Fighting Back Against Modal Misconceptions. Part 1

Think you fully understand the concept of 'Modes'? Check this article out to see if you truly know what modes are and how to use them.

Ultimate Guitar

One of the most common problems I have seen with intermediate and advanced guitarists lies within their understanding of what modes' are, and how they are used. If you have read into, studied, and practiced the concept of modes, you fall into one of two categories:

1) You fully understand the concept of modes, and know how to properly utilize them.
2) You THINK you know how modes work, but really have no idea how to use them (even if you think you do!)

Now, as you are reading through this, and you feel that you know how to properly use modes, humour me and keep reading, as you just might be one of those guitarists who fall into the second category listed above : )

Okay, so now we need to get started with going over the major scale, then we can slowly work our way into the concept of modes. If you do a quick search online regarding this subject, there is a lot of improper information out there. There are also a lot of guitar teachers who improperly teach this subject, so even if you have had guitar lessons and studied this subject with your teacher before, your understanding may be lacking a few pieces of information that need to be filled in.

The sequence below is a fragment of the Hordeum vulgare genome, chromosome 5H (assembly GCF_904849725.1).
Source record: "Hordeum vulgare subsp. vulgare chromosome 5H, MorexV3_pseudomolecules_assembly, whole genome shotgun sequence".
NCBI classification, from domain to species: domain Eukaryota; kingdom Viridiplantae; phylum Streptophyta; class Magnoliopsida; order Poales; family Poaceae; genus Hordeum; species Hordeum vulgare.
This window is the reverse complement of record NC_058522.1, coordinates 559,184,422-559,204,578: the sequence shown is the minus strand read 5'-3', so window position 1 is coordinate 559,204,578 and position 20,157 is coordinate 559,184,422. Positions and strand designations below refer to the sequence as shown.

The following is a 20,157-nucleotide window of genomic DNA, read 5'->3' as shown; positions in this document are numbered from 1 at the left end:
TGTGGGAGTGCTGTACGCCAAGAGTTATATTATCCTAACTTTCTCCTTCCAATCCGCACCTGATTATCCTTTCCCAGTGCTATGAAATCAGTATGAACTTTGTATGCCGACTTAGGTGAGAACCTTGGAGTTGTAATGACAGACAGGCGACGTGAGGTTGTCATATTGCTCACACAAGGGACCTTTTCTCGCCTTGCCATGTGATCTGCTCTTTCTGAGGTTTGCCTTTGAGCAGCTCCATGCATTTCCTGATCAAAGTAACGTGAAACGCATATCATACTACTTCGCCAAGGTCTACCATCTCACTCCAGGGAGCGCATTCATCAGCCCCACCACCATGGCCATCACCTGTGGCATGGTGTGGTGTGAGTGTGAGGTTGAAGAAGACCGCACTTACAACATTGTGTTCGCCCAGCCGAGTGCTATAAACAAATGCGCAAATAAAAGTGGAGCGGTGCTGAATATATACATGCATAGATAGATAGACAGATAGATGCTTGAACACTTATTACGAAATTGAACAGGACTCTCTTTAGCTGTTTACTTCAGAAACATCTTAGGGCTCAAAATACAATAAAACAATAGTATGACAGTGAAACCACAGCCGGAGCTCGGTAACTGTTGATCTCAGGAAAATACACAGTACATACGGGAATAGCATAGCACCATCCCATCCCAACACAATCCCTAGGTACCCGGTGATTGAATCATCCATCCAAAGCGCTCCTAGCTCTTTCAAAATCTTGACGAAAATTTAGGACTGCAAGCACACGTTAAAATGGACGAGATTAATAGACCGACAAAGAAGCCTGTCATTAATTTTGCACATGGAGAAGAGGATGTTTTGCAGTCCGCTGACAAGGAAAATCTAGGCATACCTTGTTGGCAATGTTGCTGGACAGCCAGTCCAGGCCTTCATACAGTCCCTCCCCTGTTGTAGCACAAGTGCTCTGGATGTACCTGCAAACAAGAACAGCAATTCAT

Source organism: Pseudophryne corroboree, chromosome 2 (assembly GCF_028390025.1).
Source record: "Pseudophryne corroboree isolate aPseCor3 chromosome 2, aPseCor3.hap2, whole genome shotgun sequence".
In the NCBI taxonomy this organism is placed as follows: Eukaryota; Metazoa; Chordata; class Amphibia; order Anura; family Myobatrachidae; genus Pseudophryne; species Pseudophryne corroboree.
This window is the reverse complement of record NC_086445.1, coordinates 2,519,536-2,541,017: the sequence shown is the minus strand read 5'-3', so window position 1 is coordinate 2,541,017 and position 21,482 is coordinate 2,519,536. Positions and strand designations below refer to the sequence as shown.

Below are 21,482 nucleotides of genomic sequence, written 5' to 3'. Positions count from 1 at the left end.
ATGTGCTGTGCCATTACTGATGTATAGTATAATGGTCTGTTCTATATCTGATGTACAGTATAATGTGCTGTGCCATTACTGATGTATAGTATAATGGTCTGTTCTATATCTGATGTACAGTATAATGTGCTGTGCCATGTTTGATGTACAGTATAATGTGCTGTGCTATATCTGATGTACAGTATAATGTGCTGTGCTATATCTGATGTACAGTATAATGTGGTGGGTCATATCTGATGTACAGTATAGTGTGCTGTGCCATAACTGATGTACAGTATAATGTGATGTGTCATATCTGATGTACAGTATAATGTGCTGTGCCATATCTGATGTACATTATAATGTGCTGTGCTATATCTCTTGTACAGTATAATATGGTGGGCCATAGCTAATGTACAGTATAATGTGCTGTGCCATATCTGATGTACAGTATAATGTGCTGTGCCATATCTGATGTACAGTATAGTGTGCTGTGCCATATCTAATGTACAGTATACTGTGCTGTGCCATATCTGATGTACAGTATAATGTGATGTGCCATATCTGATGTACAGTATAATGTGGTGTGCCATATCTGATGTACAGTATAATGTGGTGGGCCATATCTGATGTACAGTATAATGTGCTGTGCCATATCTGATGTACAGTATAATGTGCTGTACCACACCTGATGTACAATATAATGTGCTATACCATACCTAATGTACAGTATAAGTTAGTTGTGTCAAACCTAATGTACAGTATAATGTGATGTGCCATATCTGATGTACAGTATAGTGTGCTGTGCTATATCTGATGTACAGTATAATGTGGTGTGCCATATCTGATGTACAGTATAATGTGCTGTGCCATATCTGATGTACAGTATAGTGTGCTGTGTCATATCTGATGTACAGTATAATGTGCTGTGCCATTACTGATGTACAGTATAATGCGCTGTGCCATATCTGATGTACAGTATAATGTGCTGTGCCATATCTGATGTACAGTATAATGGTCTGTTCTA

For the sake of this article, I'm going to stick to the keys relative to G major, as I find it's easy to relate to on the guitar. To refresh your memory, the notes in the key of G major are:


The notes in the major scale can also be given numbers so that you can compare other scales in relation to the major scale. Anytime a flat (b) or sharp (#) is added before one of the numbers, it is telling you the interval in relation to the major scale.

So now that we have the notes established, Let's take a look at some of the possible ways we can play this series of notes on the guitar neck.

Below I am going to show diagrams for the 7 different possible 3-notes-per-string scale shapes that you can play within the key of G major, with the root notes on the 6th (low E) string. I'm choosing these shapes because they are quite symmetrical, and are the easiest shapes to create 7 completely different patterns. Take a look at the shapes so you can see that the notes used are exactly the same, but the starting fret will change in each pattern, and therefore the shapes will be different.


If we are playing anything in the key of G major, we can improvise or create a melody with any of the positions listed above. At the stage we're at right now, the proper term for all of these positions is just that: positions. Most people will jump right into trying to call each of these shapes a mode', but I will get more into why that is wrong in a little bit.

Let's start off by having you improvise over the following backing track, which is a vamp on G major in a rock feel. Feel free to use any and all positions that I listed in the diagram above.

So now that you have played a little bit with the 'positions', or 'shapes', of G major, I'm going to get more into how modes work and what they are.

A 'mode' typically refers to a type of scale, and to an educated musician, a modal name will provide them with a lot of information in regards to how they can play over a specific passage or chord progression.

Within the major scale, we can get 7 different modes. This is done by altering what we consider to be the root note of the scale, and re-organzing the order of the notes. For example, if we start the G major scale on second note (A), we get A-B-C-D-E-F#-G. We can call this the second 'mode' of G major, but it also has another name: Dorian.